(I’m assuming Rien’s succinct comment is related to this…)

  • Clara

    If there were a just and loving god, she wouldn’t allow such belligerent idiocy to run rampant.

  • PSP

    It saddens me to know that O’Reilly’s show is one of the top-rated of its type – indicative of how many people choose the ugly simplicity of ignorance over the complex beauty of real knowledge. How his arrogant style appeals to so many shows we, here, have a lot of work ahead of us to compete in the marketplace of ideas.

  • Rory ‘Oh-so-desperate’ Kent

    I never realised how desperate I truly am. Thank you, Bill, for showing me the error of my ways.

  • CaliFury

    Bill–it is “Luck” plus “Time” plus “Annihilation of failure” that answers your question. Even the one about the moon. There are, after all, billions of planets with moons. Presumably also with water and… Ah, what’s the use.

    Perhaps we should ask what put Bill O’Reilly into orbit. Was it luck or the Creator, Bill? If the creator picked Bill as his spokesman, then it is in the fine tradition of Father Coughlin and other lowbrow individuals–so I’ll just figure it was Bill’s luck and not mine.

  • psmith

    It is easy enough to find some ridiculous public figure making foolish statements and then to lampoon him with unrestrained glee. But to what end? Is this the modern equivalent of pelting some unfortunate in the stocks with rotten tomatoes? Atheism would seem to be a thin veneer over primitive instincts entirely unredeemed by any moral pretenses.

  • Mike

    “It is easy enough to find some ridiculous public figure making foolish statements and then to lampoon him with unrestrained glee.”

    Well, yes psmith, it is — even on science blogs :)

  • SieveMaria

    Well, I had this very same argument couched to me by a delightful Amish man (who was trimming some donkeys hoofs)though in a much more elegant way and I was quite taken in by this determination to have or not have faith in the unknown.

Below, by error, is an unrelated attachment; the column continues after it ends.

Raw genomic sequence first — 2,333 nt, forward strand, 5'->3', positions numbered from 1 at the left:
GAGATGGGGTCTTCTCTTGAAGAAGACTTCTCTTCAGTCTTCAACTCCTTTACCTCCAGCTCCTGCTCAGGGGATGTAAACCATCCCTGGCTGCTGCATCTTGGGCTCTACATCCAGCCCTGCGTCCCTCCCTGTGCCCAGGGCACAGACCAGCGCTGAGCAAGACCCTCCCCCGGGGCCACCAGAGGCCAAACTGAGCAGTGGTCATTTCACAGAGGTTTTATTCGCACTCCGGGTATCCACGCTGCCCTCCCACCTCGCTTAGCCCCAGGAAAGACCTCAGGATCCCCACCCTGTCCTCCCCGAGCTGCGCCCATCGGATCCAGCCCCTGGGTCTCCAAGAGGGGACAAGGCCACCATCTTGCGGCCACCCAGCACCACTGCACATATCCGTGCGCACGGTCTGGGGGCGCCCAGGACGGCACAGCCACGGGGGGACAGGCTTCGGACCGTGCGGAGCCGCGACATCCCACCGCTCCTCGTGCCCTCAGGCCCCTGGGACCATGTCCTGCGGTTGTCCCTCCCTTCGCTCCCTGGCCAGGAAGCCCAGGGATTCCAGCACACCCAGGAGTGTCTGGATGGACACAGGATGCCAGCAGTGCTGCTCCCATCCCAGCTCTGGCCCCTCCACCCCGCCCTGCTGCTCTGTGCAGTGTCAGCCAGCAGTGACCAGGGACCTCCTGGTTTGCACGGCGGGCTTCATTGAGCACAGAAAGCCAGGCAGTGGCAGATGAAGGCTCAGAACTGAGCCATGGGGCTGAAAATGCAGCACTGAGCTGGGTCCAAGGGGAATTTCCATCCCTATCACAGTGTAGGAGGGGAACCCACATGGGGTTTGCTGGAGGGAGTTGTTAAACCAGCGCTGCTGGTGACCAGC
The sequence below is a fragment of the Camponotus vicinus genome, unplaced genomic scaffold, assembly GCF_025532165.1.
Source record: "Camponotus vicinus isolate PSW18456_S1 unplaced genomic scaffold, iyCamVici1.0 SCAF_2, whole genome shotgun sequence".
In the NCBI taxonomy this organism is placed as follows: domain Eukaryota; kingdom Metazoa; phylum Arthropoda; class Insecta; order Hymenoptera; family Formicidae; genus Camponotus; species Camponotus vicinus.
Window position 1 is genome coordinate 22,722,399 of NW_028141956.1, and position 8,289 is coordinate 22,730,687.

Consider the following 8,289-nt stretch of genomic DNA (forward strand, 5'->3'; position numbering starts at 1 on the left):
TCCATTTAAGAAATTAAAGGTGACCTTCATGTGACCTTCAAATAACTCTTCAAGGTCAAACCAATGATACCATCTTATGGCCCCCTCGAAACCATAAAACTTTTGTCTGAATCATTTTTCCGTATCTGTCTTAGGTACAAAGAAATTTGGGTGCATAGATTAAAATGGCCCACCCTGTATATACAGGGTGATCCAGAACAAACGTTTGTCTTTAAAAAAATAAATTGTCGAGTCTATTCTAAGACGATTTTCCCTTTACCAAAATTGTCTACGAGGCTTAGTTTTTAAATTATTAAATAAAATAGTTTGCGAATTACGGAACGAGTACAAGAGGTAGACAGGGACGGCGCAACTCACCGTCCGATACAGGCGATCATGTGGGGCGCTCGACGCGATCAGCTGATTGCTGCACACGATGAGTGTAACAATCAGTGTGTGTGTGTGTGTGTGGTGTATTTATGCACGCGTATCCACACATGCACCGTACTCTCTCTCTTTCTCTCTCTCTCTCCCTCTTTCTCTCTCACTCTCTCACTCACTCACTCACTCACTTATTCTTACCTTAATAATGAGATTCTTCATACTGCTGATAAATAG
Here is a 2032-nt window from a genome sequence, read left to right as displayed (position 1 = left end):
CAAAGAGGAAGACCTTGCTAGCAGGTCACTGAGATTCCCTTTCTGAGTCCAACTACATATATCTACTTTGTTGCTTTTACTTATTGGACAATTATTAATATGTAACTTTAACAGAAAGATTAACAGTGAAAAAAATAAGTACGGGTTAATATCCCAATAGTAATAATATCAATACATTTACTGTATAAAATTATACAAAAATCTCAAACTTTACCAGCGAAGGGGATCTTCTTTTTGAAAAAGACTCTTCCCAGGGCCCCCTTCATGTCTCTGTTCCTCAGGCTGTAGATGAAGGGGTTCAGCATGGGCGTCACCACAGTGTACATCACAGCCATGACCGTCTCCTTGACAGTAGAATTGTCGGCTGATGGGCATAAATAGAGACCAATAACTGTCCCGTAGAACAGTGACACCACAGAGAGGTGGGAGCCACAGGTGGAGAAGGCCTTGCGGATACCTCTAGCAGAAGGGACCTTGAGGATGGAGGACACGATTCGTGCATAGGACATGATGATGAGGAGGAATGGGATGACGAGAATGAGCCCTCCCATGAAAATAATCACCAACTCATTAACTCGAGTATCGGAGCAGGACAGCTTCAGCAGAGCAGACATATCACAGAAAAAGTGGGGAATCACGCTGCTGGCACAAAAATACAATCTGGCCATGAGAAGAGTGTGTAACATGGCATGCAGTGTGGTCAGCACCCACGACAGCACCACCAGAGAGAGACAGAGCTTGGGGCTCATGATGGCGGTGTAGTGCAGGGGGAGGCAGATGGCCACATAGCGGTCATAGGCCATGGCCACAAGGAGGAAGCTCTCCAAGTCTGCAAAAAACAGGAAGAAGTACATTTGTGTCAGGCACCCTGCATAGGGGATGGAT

He was delighted with himself and I was as well –

  • Mark P

    This is a typical argument from ignorance: I don’t know how it happened, so god must have done it.

  • AnotherSean

    It may be, probably is, the case that the “laws of physics” themselves have no further causal explanation. But this will not stop us from wondering about them, and trying to build mental frameworks for understanding their nature . One thing we know is that the laws are as real as anything we know. Otherwise science is merely description.

  • JPS

    I think the thing I find most aggravating is the rhetorical technique that O’Reilly and other creationists use to argue the teleological argument: ask a question that has an answer that can be given by any number of competent scientists and then, when posing this question to the clueless or the empty room (as in O’Reilly’s case) declare that you’ve won the argument through the inability of your (non)opponent to answer the question. Take any of Bill’s questions and find the academic who can answer it. Discuss the implications, measurements, theories, ideas, and history of that question. It’s a worthwhile endeavor: not one that should be dismissed through misguided flourish as O’Reilly seems content to do.

    These rhetorical theists seem happiest when they are isolated and able to make their arguments while being unencumbered by the experts. “Someone needs to stand up to these experts!” If an actual expert does appear, they ask a question that is superficially related but not within the scope of the discussion. “Sean, you explained the evidence and observations for the Big Bang really well, but you can’t explain to me the Cambrian Explosion! How can you still be an atheist?”